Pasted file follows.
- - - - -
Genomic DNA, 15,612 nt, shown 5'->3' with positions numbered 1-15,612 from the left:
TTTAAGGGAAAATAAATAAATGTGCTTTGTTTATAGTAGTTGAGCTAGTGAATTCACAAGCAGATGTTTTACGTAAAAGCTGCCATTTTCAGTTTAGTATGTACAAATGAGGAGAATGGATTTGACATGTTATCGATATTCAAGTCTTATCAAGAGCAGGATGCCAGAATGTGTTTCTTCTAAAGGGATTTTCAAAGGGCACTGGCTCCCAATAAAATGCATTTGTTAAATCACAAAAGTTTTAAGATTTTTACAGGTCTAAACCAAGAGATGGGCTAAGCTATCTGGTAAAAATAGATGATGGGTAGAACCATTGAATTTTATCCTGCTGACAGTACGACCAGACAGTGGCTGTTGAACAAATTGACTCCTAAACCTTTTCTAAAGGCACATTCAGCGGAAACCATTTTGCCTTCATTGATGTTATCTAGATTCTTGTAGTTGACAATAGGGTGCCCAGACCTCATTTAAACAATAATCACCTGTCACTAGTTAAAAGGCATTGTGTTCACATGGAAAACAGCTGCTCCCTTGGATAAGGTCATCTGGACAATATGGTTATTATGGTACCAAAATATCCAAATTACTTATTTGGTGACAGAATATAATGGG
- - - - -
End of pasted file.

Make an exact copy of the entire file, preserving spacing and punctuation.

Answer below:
Genomic DNA, 15,612 nt, shown 5'->3' with positions numbered 1-15,612 from the left:
TTTAAGGGAAAATAAATAAATGTGCTTTGTTTATAGTAGTTGAGCTAGTGAATTCACAAGCAGATGTTTTACGTAAAAGCTGCCATTTTCAGTTTAGTATGTACAAATGAGGAGAATGGATTTGACATGTTATCGATATTCAAGTCTTATCAAGAGCAGGATGCCAGAATGTGTTTCTTCTAAAGGGATTTTCAAAGGGCACTGGCTCCCAATAAAATGCATTTGTTAAATCACAAAAGTTTTAAGATTTTTACAGGTCTAAACCAAGAGATGGGCTAAGCTATCTGGTAAAAATAGATGATGGGTAGAACCATTGAATTTTATCCTGCTGACAGTACGACCAGACAGTGGCTGTTGAACAAATTGACTCCTAAACCTTTTCTAAAGGCACATTCAGCGGAAACCATTTTGCCTTCATTGATGTTATCTAGATTCTTGTAGTTGACAATAGGGTGCCCAGACCTCATTTAAACAATAATCACCTGTCACTAGTTAAAAGGCATTGTGTTCACATGGAAAACAGCTGCTCCCTTGGATAAGGTCATCTGGACAATATGGTTATTATGGTACCAAAATATCCAAATTACTTATTTGGTGACAGAATATAATGGG